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Competitive health markets and risk equalisation in Australia: Lessons learnt from other countries

Fouda, A., Fiorentini, G. and Paolucci, F. (2017) Competitive health markets and risk equalisation in Australia: Lessons learnt from other countries. Applied Health Economics and Health Policy, 15 (6). pp. 745-754.

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The aims of this paper are to evaluate the risk equalisation (RE) arrangement in Australia’s private health insurance against practices in other countries with similar arrangements and to propose ways of improving the system to advance economic efficiency and solidarity. Possible regulatory responses to insurance market failures are reviewed based on standard economic arguments. We describe various regulatory strategies used elsewhere to identify essential system features against which the Australian system is compared. Our results reveal that RE is preferred over alternative regulatory strategies such as premium rate restrictions, premium compensation and claims equalisation. Compared with some countries’ practices, the calculated risk factors in Australia should be enhanced with further demographic, social and economic factors and indicators of long-term health issues. Other coveted features include prospective calculation and annual clearing of equalisation payments. Australia currently operates with a crude mechanism for RE in which the scheme incentivises insurers to select on risk rather than focusing on efficiency and equity-promoting actions. System changes should be introduced in a stepwise manner; thus, we propose an incremental reform.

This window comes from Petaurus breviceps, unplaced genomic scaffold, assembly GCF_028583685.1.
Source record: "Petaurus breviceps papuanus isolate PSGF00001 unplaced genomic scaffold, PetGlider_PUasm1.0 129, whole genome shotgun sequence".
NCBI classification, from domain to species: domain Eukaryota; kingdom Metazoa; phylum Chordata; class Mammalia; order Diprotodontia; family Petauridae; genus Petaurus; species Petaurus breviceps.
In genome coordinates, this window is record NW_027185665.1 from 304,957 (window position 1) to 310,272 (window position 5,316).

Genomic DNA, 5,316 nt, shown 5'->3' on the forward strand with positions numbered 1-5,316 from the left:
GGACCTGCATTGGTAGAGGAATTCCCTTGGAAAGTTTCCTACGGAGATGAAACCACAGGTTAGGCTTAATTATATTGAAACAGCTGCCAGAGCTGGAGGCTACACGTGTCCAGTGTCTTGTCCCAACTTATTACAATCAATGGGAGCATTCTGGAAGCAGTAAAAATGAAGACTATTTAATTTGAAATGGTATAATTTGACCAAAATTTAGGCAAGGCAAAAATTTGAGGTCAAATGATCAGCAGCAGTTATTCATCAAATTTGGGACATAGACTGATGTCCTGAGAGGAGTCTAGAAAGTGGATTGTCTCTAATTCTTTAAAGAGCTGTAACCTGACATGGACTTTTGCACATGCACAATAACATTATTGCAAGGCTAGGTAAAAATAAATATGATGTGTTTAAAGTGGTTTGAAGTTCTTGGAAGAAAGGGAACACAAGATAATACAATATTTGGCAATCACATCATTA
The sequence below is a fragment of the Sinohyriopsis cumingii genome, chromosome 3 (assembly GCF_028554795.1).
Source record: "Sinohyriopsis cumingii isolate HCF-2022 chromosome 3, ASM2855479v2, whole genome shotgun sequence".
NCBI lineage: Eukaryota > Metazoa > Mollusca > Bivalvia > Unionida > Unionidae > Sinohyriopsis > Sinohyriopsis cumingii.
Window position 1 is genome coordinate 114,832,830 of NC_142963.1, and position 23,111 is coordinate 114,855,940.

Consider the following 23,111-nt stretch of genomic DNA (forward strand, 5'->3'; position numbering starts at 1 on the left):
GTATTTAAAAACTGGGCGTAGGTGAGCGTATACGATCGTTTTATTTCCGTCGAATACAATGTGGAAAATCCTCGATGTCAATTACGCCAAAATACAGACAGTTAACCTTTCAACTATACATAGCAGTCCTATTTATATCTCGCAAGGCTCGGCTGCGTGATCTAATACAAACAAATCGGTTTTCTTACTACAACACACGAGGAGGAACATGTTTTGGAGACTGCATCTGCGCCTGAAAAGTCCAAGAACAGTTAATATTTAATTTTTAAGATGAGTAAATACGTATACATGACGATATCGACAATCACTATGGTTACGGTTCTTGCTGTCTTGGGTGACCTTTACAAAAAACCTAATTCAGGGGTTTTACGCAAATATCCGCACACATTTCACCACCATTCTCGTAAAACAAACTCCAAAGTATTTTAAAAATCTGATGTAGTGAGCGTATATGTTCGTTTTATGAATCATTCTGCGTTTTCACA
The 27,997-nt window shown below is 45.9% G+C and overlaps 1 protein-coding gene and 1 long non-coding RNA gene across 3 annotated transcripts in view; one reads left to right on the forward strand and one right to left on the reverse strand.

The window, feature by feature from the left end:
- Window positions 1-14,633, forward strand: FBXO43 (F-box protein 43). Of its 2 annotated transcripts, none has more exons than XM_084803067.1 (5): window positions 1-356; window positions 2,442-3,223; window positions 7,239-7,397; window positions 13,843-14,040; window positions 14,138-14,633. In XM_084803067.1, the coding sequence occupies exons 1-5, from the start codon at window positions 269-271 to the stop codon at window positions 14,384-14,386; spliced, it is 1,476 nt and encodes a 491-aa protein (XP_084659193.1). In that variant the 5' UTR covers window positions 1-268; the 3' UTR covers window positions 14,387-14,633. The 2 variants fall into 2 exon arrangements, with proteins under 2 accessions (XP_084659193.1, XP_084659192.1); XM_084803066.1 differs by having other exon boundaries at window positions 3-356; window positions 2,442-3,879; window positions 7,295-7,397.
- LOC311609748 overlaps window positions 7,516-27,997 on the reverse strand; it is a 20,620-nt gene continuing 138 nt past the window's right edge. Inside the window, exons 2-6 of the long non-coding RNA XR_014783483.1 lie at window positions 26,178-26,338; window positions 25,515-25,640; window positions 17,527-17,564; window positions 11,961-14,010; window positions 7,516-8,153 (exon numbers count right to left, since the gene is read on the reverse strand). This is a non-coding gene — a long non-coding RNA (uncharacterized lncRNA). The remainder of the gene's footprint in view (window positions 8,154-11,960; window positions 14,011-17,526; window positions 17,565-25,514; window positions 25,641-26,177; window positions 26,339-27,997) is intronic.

Item Type: Journal Article
Murdoch Affiliation(s): Sir Walter Murdoch School of Public Policy and International Affairs
Publisher: Springer
Copyright: © 2017 Springer International Publishing Switzerland
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